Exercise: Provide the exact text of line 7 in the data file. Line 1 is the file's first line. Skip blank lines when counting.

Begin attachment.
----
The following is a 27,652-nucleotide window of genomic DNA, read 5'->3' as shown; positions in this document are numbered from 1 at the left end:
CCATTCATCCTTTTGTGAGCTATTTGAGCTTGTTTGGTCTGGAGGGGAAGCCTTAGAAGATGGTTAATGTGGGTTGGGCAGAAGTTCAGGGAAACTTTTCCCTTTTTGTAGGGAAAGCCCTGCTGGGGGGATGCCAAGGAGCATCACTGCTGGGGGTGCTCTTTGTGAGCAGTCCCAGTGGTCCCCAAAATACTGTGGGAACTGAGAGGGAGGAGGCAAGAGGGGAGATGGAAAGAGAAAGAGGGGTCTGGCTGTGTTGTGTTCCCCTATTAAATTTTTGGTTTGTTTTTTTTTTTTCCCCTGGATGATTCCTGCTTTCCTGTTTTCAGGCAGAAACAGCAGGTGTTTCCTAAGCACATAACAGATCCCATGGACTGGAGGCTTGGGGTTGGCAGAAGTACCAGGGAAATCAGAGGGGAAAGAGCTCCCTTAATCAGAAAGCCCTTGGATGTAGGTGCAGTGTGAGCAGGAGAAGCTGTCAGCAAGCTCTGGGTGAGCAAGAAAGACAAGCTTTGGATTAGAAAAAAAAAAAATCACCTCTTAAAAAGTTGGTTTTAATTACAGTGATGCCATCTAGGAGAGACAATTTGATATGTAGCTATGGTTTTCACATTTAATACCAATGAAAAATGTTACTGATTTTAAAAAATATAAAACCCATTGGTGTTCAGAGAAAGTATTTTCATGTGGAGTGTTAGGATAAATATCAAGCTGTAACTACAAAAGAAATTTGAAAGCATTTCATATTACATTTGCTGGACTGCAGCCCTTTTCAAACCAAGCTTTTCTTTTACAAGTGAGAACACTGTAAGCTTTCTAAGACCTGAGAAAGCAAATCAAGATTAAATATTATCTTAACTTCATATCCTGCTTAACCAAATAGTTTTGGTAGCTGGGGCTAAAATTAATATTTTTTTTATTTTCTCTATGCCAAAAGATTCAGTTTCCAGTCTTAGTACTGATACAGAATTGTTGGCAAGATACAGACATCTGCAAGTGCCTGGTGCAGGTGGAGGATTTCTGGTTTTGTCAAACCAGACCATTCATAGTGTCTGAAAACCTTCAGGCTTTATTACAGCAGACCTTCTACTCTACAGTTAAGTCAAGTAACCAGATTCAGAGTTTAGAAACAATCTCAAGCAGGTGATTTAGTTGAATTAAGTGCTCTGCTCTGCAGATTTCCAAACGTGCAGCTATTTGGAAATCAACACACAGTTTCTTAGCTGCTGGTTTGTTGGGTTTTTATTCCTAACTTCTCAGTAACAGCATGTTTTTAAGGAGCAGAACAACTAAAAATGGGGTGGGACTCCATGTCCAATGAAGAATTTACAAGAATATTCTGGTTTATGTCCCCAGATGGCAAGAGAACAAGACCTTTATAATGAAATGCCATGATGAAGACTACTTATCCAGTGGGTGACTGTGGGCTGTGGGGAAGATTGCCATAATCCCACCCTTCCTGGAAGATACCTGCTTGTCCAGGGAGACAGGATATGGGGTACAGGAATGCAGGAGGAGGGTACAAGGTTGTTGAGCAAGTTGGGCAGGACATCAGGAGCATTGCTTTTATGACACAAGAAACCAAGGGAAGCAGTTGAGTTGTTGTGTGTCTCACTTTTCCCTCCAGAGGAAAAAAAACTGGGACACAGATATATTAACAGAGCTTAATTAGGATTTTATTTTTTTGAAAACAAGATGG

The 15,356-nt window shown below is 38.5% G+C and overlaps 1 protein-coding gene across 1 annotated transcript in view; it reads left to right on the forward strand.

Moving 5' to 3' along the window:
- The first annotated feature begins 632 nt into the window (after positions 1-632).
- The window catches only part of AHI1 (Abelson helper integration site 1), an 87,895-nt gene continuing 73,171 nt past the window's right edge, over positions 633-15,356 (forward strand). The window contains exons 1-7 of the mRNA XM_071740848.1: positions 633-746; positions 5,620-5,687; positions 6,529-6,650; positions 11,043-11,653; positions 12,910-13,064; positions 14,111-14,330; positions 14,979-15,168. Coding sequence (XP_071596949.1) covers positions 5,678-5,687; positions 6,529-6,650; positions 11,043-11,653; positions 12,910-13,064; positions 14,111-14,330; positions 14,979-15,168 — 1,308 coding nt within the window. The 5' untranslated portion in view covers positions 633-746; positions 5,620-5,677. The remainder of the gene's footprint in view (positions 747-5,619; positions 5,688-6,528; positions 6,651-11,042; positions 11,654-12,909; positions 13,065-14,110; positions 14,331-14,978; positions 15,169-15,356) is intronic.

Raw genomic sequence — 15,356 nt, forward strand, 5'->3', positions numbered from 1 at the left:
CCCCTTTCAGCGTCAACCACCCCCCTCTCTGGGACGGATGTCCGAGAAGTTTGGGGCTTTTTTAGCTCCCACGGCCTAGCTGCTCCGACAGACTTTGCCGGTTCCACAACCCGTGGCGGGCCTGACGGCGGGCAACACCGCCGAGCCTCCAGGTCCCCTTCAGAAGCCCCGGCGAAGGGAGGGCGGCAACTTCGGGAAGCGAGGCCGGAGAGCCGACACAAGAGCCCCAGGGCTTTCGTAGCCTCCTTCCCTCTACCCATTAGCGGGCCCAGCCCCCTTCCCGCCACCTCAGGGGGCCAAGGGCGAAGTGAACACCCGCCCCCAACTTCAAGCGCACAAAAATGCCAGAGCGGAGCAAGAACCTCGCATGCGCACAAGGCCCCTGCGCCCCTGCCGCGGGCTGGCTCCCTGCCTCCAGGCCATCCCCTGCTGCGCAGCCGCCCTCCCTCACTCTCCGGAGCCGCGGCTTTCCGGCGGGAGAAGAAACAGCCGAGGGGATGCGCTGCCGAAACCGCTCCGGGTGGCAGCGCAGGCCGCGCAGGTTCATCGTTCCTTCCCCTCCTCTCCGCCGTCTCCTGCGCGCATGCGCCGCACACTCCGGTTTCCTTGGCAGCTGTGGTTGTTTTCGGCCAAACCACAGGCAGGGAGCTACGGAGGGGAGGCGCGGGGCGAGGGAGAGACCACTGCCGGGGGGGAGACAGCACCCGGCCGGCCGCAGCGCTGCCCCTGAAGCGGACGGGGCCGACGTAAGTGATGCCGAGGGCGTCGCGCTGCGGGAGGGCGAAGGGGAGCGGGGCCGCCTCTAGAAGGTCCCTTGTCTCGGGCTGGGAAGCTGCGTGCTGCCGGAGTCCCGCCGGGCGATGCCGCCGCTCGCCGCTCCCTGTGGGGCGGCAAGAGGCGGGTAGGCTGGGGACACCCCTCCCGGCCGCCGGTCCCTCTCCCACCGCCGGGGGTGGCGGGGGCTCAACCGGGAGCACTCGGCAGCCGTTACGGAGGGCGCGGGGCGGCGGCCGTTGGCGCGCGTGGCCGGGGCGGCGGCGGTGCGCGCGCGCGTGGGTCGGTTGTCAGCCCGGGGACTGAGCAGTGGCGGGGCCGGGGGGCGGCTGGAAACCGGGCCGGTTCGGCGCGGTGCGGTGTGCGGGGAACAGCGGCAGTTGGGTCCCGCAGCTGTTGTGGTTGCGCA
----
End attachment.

Raw genomic sequence — 15,356 nt, forward strand, 5'->3', positions numbered from 1 at the left: